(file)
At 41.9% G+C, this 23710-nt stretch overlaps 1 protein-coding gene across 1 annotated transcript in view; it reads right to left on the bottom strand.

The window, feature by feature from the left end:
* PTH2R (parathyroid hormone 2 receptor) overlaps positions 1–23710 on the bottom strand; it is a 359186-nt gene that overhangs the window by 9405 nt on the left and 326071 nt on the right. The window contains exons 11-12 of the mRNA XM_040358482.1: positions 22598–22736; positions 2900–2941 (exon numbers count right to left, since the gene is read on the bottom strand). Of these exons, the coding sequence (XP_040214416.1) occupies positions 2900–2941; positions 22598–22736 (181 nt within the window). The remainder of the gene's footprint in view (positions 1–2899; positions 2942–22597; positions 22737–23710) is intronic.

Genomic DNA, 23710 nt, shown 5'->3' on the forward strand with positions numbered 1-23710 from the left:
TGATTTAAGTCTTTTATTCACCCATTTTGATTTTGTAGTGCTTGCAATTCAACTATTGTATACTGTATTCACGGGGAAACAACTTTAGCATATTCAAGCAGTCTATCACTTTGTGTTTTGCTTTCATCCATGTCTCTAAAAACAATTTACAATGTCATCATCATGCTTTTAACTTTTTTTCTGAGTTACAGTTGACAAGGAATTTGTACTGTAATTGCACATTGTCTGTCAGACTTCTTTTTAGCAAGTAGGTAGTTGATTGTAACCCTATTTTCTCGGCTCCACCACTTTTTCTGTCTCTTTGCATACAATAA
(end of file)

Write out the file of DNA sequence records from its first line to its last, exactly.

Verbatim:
At 41.9% G+C, this 23710-nt stretch overlaps 1 protein-coding gene across 1 annotated transcript in view; it reads right to left on the bottom strand.

The window, feature by feature from the left end:
* PTH2R (parathyroid hormone 2 receptor) overlaps positions 1–23710 on the bottom strand; it is a 359186-nt gene that overhangs the window by 9405 nt on the left and 326071 nt on the right. The window contains exons 11-12 of the mRNA XM_040358482.1: positions 22598–22736; positions 2900–2941 (exon numbers count right to left, since the gene is read on the bottom strand). Of these exons, the coding sequence (XP_040214416.1) occupies positions 2900–2941; positions 22598–22736 (181 nt within the window). The remainder of the gene's footprint in view (positions 1–2899; positions 2942–22597; positions 22737–23710) is intronic.

Genomic DNA, 23710 nt, shown 5'->3' on the forward strand with positions numbered 1-23710 from the left:
TGATTTAAGTCTTTTATTCACCCATTTTGATTTTGTAGTGCTTGCAATTCAACTATTGTATACTGTATTCACGGGGAAACAACTTTAGCATATTCAAGCAGTCTATCACTTTGTGTTTTGCTTTCATCCATGTCTCTAAAAACAATTTACAATGTCATCATCATGCTTTTAACTTTTTTTCTGAGTTACAGTTGACAAGGAATTTGTACTGTAATTGCACATTGTCTGTCAGACTTCTTTTTAGCAAGTAGGTAGTTGATTGTAACCCTATTTTCTCGGCTCCACCACTTTTTCTGTCTCTTTGCATACAATAA